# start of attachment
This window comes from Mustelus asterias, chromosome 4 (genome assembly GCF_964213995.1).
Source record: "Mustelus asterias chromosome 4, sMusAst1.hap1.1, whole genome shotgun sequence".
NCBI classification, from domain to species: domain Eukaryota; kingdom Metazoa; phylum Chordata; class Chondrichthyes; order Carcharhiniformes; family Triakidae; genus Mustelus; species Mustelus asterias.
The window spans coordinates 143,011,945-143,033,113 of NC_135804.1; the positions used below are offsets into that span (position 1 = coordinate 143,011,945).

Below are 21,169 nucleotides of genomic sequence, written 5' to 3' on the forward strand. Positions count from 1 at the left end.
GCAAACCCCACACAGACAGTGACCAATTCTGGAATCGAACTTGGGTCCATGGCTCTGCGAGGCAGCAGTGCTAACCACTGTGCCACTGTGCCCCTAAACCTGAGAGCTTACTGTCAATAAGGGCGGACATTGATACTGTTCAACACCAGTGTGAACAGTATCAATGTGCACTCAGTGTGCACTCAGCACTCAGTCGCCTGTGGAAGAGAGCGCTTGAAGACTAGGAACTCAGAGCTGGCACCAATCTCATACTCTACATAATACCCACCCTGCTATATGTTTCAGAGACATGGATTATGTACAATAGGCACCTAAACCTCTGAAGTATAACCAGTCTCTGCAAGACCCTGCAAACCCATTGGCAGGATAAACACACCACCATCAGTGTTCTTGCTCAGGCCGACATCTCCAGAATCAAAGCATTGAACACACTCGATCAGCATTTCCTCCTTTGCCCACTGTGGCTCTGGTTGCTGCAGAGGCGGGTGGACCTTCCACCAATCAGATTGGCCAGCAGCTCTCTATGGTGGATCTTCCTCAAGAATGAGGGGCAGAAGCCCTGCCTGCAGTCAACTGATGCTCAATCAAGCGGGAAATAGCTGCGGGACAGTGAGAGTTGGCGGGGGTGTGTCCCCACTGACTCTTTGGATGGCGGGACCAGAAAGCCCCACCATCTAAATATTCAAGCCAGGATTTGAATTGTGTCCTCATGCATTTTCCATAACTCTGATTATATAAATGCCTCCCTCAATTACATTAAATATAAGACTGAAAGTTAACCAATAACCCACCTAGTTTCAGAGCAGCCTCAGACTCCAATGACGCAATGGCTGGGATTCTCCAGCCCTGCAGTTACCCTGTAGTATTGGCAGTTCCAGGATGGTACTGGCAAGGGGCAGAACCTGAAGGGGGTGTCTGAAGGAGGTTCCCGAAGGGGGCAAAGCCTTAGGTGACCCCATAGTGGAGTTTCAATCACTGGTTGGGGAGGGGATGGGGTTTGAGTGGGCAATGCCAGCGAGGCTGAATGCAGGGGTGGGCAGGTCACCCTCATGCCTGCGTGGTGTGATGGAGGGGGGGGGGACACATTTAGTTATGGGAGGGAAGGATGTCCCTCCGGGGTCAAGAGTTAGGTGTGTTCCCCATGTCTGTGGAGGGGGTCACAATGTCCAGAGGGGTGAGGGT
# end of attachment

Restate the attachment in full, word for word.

This window comes from Mustelus asterias, chromosome 4 (genome assembly GCF_964213995.1).
Source record: "Mustelus asterias chromosome 4, sMusAst1.hap1.1, whole genome shotgun sequence".
NCBI classification, from domain to species: domain Eukaryota; kingdom Metazoa; phylum Chordata; class Chondrichthyes; order Carcharhiniformes; family Triakidae; genus Mustelus; species Mustelus asterias.
The window spans coordinates 143,011,945-143,033,113 of NC_135804.1; the positions used below are offsets into that span (position 1 = coordinate 143,011,945).

Below are 21,169 nucleotides of genomic sequence, written 5' to 3' on the forward strand. Positions count from 1 at the left end.
GCAAACCCCACACAGACAGTGACCAATTCTGGAATCGAACTTGGGTCCATGGCTCTGCGAGGCAGCAGTGCTAACCACTGTGCCACTGTGCCCCTAAACCTGAGAGCTTACTGTCAATAAGGGCGGACATTGATACTGTTCAACACCAGTGTGAACAGTATCAATGTGCACTCAGTGTGCACTCAGCACTCAGTCGCCTGTGGAAGAGAGCGCTTGAAGACTAGGAACTCAGAGCTGGCACCAATCTCATACTCTACATAATACCCACCCTGCTATATGTTTCAGAGACATGGATTATGTACAATAGGCACCTAAACCTCTGAAGTATAACCAGTCTCTGCAAGACCCTGCAAACCCATTGGCAGGATAAACACACCACCATCAGTGTTCTTGCTCAGGCCGACATCTCCAGAATCAAAGCATTGAACACACTCGATCAGCATTTCCTCCTTTGCCCACTGTGGCTCTGGTTGCTGCAGAGGCGGGTGGACCTTCCACCAATCAGATTGGCCAGCAGCTCTCTATGGTGGATCTTCCTCAAGAATGAGGGGCAGAAGCCCTGCCTGCAGTCAACTGATGCTCAATCAAGCGGGAAATAGCTGCGGGACAGTGAGAGTTGGCGGGGGTGTGTCCCCACTGACTCTTTGGATGGCGGGACCAGAAAGCCCCACCATCTAAATATTCAAGCCAGGATTTGAATTGTGTCCTCATGCATTTTCCATAACTCTGATTATATAAATGCCTCCCTCAATTACATTAAATATAAGACTGAAAGTTAACCAATAACCCACCTAGTTTCAGAGCAGCCTCAGACTCCAATGACGCAATGGCTGGGATTCTCCAGCCCTGCAGTTACCCTGTAGTATTGGCAGTTCCAGGATGGTACTGGCAAGGGGCAGAACCTGAAGGGGGTGTCTGAAGGAGGTTCCCGAAGGGGGCAAAGCCTTAGGTGACCCCATAGTGGAGTTTCAATCACTGGTTGGGGAGGGGATGGGGTTTGAGTGGGCAATGCCAGCGAGGCTGAATGCAGGGGTGGGCAGGTCACCCTCATGCCTGCGTGGTGTGATGGAGGGGGGGGGGACACATTTAGTTATGGGAGGGAAGGATGTCCCTCCGGGGTCAAGAGTTAGGTGTGTTCCCCATGTCTGTGGAGGGGGTCACAATGTCCAGAGGGGTGAGGGT